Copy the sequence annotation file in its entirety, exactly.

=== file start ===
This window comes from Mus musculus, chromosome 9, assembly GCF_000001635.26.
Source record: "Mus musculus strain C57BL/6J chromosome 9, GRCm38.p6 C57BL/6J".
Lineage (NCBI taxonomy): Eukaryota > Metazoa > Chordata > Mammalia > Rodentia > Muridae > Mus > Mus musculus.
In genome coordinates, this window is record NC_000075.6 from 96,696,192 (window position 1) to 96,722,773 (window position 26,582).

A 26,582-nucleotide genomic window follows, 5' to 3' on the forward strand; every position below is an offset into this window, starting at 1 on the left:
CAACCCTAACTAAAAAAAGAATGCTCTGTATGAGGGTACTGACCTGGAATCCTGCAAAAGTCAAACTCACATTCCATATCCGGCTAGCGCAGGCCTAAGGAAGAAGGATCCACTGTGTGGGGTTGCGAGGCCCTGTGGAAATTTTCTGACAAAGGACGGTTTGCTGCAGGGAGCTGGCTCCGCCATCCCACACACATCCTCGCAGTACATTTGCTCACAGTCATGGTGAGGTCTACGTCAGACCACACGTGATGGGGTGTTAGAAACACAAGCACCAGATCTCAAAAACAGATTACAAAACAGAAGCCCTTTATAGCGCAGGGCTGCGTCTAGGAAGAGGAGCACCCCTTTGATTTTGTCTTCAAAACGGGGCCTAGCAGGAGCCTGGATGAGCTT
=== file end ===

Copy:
This window comes from Mus musculus, chromosome 9, assembly GCF_000001635.26.
Source record: "Mus musculus strain C57BL/6J chromosome 9, GRCm38.p6 C57BL/6J".
Lineage (NCBI taxonomy): Eukaryota > Metazoa > Chordata > Mammalia > Rodentia > Muridae > Mus > Mus musculus.
In genome coordinates, this window is record NC_000075.6 from 96,696,192 (window position 1) to 96,722,773 (window position 26,582).

A 26,582-nucleotide genomic window follows, 5' to 3' on the forward strand; every position below is an offset into this window, starting at 1 on the left:
CAACCCTAACTAAAAAAAGAATGCTCTGTATGAGGGTACTGACCTGGAATCCTGCAAAAGTCAAACTCACATTCCATATCCGGCTAGCGCAGGCCTAAGGAAGAAGGATCCACTGTGTGGGGTTGCGAGGCCCTGTGGAAATTTTCTGACAAAGGACGGTTTGCTGCAGGGAGCTGGCTCCGCCATCCCACACACATCCTCGCAGTACATTTGCTCACAGTCATGGTGAGGTCTACGTCAGACCACACGTGATGGGGTGTTAGAAACACAAGCACCAGATCTCAAAAACAGATTACAAAACAGAAGCCCTTTATAGCGCAGGGCTGCGTCTAGGAAGAGGAGCACCCCTTTGATTTTGTCTTCAAAACGGGGCCTAGCAGGAGCCTGGATGAGCTT